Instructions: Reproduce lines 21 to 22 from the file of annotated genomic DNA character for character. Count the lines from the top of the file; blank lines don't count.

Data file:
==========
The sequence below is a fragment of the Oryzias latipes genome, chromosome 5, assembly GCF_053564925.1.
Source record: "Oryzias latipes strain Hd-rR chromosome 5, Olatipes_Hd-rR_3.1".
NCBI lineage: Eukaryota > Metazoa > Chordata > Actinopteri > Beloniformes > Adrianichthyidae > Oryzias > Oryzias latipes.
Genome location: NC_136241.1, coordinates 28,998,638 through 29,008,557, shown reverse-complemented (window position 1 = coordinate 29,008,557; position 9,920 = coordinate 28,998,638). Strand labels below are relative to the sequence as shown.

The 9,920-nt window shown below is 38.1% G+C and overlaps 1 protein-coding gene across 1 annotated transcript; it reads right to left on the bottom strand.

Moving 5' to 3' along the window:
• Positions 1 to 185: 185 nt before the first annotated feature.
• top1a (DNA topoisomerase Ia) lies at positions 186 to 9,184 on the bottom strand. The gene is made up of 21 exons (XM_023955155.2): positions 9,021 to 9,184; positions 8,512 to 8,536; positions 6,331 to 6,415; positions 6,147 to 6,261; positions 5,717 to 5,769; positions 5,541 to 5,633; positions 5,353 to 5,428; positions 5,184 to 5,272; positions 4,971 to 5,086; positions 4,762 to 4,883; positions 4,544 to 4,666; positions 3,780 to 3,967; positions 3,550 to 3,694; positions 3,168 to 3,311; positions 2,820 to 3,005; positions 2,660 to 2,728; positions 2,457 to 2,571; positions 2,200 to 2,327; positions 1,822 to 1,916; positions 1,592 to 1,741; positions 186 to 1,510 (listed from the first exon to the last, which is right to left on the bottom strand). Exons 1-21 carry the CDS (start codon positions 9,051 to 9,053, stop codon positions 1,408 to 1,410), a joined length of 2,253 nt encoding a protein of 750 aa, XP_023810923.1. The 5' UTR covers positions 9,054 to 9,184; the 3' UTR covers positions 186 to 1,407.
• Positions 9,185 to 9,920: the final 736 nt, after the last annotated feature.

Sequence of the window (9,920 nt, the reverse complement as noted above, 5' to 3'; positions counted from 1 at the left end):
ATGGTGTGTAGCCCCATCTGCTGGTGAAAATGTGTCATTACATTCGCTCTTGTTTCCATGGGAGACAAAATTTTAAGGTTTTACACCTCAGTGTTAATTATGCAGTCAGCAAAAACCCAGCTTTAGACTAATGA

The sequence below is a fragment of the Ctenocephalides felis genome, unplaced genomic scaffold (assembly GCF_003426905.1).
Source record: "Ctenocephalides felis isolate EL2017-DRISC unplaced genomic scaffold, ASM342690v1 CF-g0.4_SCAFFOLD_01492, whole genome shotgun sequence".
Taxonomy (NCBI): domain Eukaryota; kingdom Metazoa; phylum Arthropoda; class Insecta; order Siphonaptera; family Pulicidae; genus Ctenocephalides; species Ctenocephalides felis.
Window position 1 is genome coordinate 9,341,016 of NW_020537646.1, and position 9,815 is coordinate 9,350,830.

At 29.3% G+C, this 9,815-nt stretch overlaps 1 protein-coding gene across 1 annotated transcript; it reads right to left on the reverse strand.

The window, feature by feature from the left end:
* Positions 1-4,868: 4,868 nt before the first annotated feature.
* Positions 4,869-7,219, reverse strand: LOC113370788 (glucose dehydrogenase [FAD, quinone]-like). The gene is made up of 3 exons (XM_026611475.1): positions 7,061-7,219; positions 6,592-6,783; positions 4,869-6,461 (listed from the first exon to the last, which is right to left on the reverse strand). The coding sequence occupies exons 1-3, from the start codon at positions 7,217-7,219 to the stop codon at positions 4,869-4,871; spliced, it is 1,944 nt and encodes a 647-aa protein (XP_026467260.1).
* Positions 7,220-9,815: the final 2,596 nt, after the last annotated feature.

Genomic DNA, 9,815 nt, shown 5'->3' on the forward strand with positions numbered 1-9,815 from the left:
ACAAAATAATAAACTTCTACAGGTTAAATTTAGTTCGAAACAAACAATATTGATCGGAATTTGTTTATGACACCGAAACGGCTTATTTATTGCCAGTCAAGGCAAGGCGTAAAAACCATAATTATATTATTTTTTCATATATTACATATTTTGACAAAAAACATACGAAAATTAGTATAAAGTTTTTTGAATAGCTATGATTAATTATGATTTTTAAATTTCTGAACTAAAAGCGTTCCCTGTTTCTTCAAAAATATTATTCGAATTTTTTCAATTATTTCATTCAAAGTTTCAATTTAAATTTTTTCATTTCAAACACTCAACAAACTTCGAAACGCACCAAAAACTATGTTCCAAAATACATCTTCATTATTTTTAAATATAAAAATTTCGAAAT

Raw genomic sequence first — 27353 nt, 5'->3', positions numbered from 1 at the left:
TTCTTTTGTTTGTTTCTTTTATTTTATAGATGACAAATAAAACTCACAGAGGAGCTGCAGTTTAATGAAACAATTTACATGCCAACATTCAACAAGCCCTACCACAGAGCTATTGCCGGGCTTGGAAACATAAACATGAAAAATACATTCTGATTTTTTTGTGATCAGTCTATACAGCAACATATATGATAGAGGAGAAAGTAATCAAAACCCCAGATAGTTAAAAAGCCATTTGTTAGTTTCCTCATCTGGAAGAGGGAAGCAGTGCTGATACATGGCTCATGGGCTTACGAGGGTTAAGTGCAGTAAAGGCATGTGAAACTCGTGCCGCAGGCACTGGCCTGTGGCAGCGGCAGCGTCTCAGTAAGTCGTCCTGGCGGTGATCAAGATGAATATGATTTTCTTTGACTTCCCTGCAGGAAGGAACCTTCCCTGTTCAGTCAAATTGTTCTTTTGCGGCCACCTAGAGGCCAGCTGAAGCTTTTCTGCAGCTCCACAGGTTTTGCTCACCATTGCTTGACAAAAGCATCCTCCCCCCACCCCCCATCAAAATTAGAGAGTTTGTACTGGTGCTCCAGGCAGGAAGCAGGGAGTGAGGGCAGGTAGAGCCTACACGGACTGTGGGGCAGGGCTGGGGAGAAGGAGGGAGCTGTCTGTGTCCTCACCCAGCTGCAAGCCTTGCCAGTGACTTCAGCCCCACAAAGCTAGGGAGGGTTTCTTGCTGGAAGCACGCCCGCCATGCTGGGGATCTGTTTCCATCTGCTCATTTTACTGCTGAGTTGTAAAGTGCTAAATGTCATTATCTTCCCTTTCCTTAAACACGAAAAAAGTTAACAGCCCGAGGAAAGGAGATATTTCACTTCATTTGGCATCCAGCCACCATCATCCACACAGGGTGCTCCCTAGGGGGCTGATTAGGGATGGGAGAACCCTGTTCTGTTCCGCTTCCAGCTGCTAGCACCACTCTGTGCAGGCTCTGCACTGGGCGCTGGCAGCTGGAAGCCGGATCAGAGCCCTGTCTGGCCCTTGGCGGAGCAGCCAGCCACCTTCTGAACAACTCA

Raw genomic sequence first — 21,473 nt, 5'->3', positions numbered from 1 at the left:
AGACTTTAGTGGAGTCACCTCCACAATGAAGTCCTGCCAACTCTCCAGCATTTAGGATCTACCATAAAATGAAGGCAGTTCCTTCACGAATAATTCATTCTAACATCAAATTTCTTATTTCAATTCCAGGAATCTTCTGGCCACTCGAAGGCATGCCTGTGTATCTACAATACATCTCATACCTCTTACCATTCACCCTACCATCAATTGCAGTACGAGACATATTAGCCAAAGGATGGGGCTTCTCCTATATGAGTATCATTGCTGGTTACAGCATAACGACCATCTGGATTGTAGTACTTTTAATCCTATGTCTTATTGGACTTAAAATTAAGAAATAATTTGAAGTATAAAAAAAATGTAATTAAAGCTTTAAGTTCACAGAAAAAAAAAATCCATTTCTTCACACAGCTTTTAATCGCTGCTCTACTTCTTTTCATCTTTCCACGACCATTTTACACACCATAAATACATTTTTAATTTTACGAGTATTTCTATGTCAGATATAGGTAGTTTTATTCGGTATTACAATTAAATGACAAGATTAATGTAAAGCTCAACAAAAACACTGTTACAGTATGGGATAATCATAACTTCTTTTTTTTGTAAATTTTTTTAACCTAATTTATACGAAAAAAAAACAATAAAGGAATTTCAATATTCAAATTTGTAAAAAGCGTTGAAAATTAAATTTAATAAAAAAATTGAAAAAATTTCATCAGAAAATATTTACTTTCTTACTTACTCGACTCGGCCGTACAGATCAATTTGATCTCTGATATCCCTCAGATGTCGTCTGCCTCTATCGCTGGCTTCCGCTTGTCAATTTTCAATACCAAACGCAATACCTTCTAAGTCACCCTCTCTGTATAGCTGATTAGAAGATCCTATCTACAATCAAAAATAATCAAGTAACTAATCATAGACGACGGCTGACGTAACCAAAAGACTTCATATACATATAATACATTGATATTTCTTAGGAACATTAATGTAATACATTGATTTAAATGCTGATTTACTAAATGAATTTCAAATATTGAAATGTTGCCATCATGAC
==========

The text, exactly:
Genomic DNA, 9,815 nt, shown 5'->3' on the forward strand with positions numbered 1-9,815 from the left:
ACAAAATAATAAACTTCTACAGGTTAAATTTAGTTCGAAACAAACAATATTGATCGGAATTTGTTTATGACACCGAAACGGCTTATTTATTGCCAGTCAAGGCAAGGCGTAAAAACCATAATTATATTATTTTTTCATATATTACATATTTTGACAAAAAACATACGAAAATTAGTATAAAGTTTTTTGAATAGCTATGATTAATTATGATTTTTAAATTTCTGAACTAAAAGCGTTCCCTGTTTCTTCAAAAATATTATTCGAATTTTTTCAATTATTTCATTCAAAGTTTCAATTTAAATTTTTTCATTTCAAACACTCAACAAACTTCGAAACGCACCAAAAACTATGTTCCAAAATACATCTTCATTATTTTTAAATATAAAAATTTCGAAAT